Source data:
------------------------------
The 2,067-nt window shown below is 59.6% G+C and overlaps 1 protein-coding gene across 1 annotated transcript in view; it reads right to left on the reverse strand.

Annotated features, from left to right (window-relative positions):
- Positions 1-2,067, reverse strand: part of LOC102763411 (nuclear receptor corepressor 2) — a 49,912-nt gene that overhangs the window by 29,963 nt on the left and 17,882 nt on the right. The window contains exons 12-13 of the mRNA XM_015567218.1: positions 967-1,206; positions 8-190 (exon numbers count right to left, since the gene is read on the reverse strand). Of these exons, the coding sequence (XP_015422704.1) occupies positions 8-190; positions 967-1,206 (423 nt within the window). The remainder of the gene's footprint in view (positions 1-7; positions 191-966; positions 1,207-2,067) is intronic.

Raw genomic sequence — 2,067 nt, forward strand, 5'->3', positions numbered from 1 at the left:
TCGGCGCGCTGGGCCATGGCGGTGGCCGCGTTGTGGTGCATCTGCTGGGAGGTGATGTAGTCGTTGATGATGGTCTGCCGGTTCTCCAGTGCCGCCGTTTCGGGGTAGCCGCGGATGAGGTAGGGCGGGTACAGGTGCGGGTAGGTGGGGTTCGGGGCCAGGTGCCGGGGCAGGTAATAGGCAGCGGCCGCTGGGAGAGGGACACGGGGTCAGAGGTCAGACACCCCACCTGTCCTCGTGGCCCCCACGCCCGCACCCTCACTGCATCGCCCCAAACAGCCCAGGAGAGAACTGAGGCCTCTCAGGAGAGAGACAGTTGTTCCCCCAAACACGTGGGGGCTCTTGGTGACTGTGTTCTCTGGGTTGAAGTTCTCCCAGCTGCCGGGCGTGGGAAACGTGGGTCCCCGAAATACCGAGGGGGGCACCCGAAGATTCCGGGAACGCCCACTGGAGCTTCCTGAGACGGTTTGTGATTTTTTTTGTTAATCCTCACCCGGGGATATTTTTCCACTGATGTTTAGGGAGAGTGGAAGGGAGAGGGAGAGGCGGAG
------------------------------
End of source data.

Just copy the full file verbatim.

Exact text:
The 2,067-nt window shown below is 59.6% G+C and overlaps 1 protein-coding gene across 1 annotated transcript in view; it reads right to left on the reverse strand.

Annotated features, from left to right (window-relative positions):
- Positions 1-2,067, reverse strand: part of LOC102763411 (nuclear receptor corepressor 2) — a 49,912-nt gene that overhangs the window by 29,963 nt on the left and 17,882 nt on the right. The window contains exons 12-13 of the mRNA XM_015567218.1: positions 967-1,206; positions 8-190 (exon numbers count right to left, since the gene is read on the reverse strand). Of these exons, the coding sequence (XP_015422704.1) occupies positions 8-190; positions 967-1,206 (423 nt within the window). The remainder of the gene's footprint in view (positions 1-7; positions 191-966; positions 1,207-2,067) is intronic.

Raw genomic sequence — 2,067 nt, forward strand, 5'->3', positions numbered from 1 at the left:
TCGGCGCGCTGGGCCATGGCGGTGGCCGCGTTGTGGTGCATCTGCTGGGAGGTGATGTAGTCGTTGATGATGGTCTGCCGGTTCTCCAGTGCCGCCGTTTCGGGGTAGCCGCGGATGAGGTAGGGCGGGTACAGGTGCGGGTAGGTGGGGTTCGGGGCCAGGTGCCGGGGCAGGTAATAGGCAGCGGCCGCTGGGAGAGGGACACGGGGTCAGAGGTCAGACACCCCACCTGTCCTCGTGGCCCCCACGCCCGCACCCTCACTGCATCGCCCCAAACAGCCCAGGAGAGAACTGAGGCCTCTCAGGAGAGAGACAGTTGTTCCCCCAAACACGTGGGGGCTCTTGGTGACTGTGTTCTCTGGGTTGAAGTTCTCCCAGCTGCCGGGCGTGGGAAACGTGGGTCCCCGAAATACCGAGGGGGGCACCCGAAGATTCCGGGAACGCCCACTGGAGCTTCCTGAGACGGTTTGTGATTTTTTTTGTTAATCCTCACCCGGGGATATTTTTCCACTGATGTTTAGGGAGAGTGGAAGGGAGAGGGAGAGGCGGAG